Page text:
May 1, 3018 – Gandalf and Aragorn at Sarn Ford (and a Bit of History)

Welcome to May 1, 3018 of the Third Age. Today is the day when Gandalf meets back up with Aragorn at Sarn Ford on the River Baranduin at the extreme southern point of the Shire.

“We last met on the first of May: at Sarn Ford down the Brandywine.” – Aragorn to Frodo at the Prancing Pony, Bree.

The main narrative of Lord of the Rings mentions nothing of Gandalf leaving Frodo at Hobbiton to go meet Aragorn at Sarn Ford. There’s no mention at all of Gandalf ever leaving Frodo’s side during the time he spend there, from April 12th to late June.

The only way we learn anything of it at all is when Aragorn brings it up at the Prancing Pony. There’s not even a mention of it in Appendix B: The Tale of Years.

What Was Discussed?

Aragorn reveals only that Gandalf’s “business” with Frodo had “gone well.” Frodo, Gandalf told Aragorn, “would be starting for Rivendell in the last week of September.”

To discover more, we’ll have to dealve a bit, but that is always risky.

And unfortunately, there’s not much to mine there, either. In The Treason of Isengard we learn that in August of 1939, Tolkien resumed work on his Lord of the Rings manuscript after taking a bit of a break. This was his fourth pass at the material leading up to the Council of Elrond.

In notes quickly taken when trying to figure out Gandalf’s schedule, he wrote: “He [Gandalf] then tells him of Frodo’s intended departure on Sept. 22. Begs him to watch East Road in case anything happens to Gandalf himself.”

While the dates and even the order of the events surrounding the meeting of Gandalf and Aragorn (in this draft, still a Ranger named Trotter), the context is roughly the same.

That’s about it, really. Even in the draft written soon after taking these notes, Tolkien made no mention of Gandalf leaving Hobbiton to meet up with Aragorn.

The Etymology of Sarn Ford

Speaking of notes and drafts, when Tolkien jotted down “He [Gandalf] meets Trotter at Sarn Ford,” this was the first time the name “Sarn Ford” was ever used.

Tolkien wrote about the name in the manuscript for Nomenclature for the Lord of the Rings:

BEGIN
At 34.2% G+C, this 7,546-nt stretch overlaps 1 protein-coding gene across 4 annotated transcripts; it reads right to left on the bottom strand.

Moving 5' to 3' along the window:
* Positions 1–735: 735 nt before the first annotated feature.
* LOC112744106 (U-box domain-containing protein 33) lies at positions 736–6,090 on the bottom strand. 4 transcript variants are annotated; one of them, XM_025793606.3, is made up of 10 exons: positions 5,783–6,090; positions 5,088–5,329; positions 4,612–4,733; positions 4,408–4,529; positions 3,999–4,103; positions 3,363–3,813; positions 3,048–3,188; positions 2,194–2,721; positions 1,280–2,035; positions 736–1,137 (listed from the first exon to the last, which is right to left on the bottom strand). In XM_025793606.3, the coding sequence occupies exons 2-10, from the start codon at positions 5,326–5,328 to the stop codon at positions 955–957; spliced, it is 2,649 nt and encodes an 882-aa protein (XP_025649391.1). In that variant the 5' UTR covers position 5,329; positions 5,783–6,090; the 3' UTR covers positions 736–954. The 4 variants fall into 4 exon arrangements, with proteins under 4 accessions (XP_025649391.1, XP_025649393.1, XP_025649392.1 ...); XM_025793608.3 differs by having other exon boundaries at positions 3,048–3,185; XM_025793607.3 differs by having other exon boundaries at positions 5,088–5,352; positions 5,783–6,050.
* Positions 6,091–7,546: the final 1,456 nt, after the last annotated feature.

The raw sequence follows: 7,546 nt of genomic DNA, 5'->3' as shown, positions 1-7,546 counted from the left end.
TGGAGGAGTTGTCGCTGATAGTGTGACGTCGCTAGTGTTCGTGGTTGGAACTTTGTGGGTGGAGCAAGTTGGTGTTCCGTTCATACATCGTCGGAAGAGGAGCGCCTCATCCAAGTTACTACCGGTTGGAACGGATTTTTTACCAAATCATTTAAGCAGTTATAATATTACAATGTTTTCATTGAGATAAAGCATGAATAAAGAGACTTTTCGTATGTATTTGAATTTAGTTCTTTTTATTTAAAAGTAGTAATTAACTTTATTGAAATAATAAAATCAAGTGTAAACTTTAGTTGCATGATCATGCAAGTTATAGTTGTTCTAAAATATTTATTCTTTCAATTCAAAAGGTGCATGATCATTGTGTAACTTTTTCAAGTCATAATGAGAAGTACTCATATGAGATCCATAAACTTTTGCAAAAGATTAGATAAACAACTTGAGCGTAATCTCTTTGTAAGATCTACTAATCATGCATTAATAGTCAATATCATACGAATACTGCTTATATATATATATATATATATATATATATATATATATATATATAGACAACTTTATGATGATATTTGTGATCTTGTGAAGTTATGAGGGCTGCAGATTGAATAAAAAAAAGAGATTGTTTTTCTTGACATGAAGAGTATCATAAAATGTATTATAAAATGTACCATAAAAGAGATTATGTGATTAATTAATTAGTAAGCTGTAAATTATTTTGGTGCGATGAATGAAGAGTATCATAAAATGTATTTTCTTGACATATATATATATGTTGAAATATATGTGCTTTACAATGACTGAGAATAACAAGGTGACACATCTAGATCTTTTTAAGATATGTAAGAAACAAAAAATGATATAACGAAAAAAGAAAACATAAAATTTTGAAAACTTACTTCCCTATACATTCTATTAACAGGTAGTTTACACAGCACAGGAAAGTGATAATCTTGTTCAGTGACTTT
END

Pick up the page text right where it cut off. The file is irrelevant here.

“[Sarn Ford] is a half-translation (of Sarn-athrad ‘stony-ford’), a process frequent in place-names. The [Sindarin] word sarn meant ‘stony’; as a noun a ‘stony place’, an outcrop of rock in softer ground, or in a river-bed. The ancient ford over the Baranduin was so-called because, after passing through the flats of the Eastfarthing, it passed then over a wide area of shingles before turning south-west and falling swiftly down into lower lands on its ways to the sea. (It was named by the Númenóreans after a ford in the River Gelion (in the lost land of Beleriand) famous in legend.)”

Sarn Ford and the Battle of the Gwathló

Historically speaking, according to Unfinished Tales, Sarn Ford was of some note. Nearly 4,800 years prior to the events in Lord of the Rings, the War of the Elves and Sauron (1693-1701 of the Second Age) took place over much of the same ground. Attacking from Mordor, Sauron sacked Eriador, especially Eregion – then ruled by Celebrimbor, the Elf who forged the Rings of Power.

Eriador encompassed nearly all of the land west of the Misty Mountains. Eregion (also known as Hollin), was located near Moria.

After Sauron captured, tortured and killed Celebrimor in 1697, Sauron’s forces laid waste to the entire region. While Elrond’s forces were besieged in newly-created Imladris (Rivendell), other Elves under the command of Gil-galad, and Numenóreans held a strong line along the River Lúhn (or Lune) to defend the Grey Havens from falling.

Now began the Battle of the Gwathló (1700 of the Second Age). Not waiting to Sauron to make his final move, Gil-galad’s forces and the Numenóreans fell upon Sauron’s growing numbers. While the Enemy was engaged and distracted, an additional force of the Numenórean Navy, fresh from Numenór, outflanked Sauron and fell upon his rear.

This action pushed back the Enemy and forced them into a general retreat. But they were not yet defeated. Driving them southeast from the line along the Lhûn, Sauron’s forces put up a fight all through what would later become the Shire.

The Numenórean Navy landed fresh troops up the Baranduin (Brandywine). They quickly made their way to Sarn Ford, where Sauron’s forces were fighting a delaying action while their troops slowly crossed the river. Due to the combined slowness and additional Numenóreans, Sauron’s forces were dealt a heavy blow – perhaps the heaviest of the entire war – at Sarn Ford.

Unable to hold Sarn Ford, Sauron fell back again to the next river, the Gwathló. This would be his final stand. His forces were bolstered by the troops left at the city of Tharbad along the river. However, the Numenórean Navy was able to land still more of their own troops up the Gwathló, once again falling upon Sauron’s rear.

Now utterly defeated, Sauron, with only a few guards left to him, returned to Mordor, vowing revenge.

While the crossing at Tharbad doesn’t play much of a part in Lord of the Rings, Sarn Ford certainly does. It is, afterall, the southern entrance to the Shire.

What’s Next?

The entire month of May 3018 is fairly quiet, so we’ll see what we can do to pass the time. The next bigger event is Frodo selling Bag End in early Summer. See you (hopefully) before then!

Camera: Bolsey Jubilee (c1955) Film: Svema Color 125 Oregon Trail, Crossing of the Green River, Wyoming


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